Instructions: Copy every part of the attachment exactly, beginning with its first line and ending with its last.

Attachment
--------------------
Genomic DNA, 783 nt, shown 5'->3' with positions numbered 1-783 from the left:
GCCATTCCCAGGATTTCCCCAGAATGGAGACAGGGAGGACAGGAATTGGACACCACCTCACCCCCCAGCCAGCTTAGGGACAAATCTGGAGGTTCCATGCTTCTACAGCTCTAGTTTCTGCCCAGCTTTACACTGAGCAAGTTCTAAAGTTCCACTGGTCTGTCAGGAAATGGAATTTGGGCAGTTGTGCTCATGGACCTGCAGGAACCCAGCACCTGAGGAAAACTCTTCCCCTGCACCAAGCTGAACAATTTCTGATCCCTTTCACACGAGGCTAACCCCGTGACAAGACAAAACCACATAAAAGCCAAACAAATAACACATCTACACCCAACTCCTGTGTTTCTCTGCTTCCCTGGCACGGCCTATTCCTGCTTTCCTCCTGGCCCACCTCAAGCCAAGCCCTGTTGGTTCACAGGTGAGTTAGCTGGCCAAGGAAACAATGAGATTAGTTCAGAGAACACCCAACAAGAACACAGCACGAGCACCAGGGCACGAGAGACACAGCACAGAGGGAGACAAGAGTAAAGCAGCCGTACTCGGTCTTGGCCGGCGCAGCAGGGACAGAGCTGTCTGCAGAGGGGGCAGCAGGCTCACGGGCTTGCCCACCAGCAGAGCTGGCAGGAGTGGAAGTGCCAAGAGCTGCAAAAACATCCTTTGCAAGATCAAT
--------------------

Genomic DNA, 783 nt, shown 5'->3' with positions numbered 1-783 from the left:
GCCATTCCCAGGATTTCCCCAGAATGGAGACAGGGAGGACAGGAATTGGACACCACCTCACCCCCCAGCCAGCTTAGGGACAAATCTGGAGGTTCCATGCTTCTACAGCTCTAGTTTCTGCCCAGCTTTACACTGAGCAAGTTCTAAAGTTCCACTGGTCTGTCAGGAAATGGAATTTGGGCAGTTGTGCTCATGGACCTGCAGGAACCCAGCACCTGAGGAAAACTCTTCCCCTGCACCAAGCTGAACAATTTCTGATCCCTTTCACACGAGGCTAACCCCGTGACAAGACAAAACCACATAAAAGCCAAACAAATAACACATCTACACCCAACTCCTGTGTTTCTCTGCTTCCCTGGCACGGCCTATTCCTGCTTTCCTCCTGGCCCACCTCAAGCCAAGCCCTGTTGGTTCACAGGTGAGTTAGCTGGCCAAGGAAACAATGAGATTAGTTCAGAGAACACCCAACAAGAACACAGCACGAGCACCAGGGCACGAGAGACACAGCACAGAGGGAGACAAGAGTAAAGCAGCCGTACTCGGTCTTGGCCGGCGCAGCAGGGACAGAGCTGTCTGCAGAGGGGGCAGCAGGCTCACGGGCTTGCCCACCAGCAGAGCTGGCAGGAGTGGAAGTGCCAAGAGCTGCAAAAACATCCTTTGCAAGATCAAT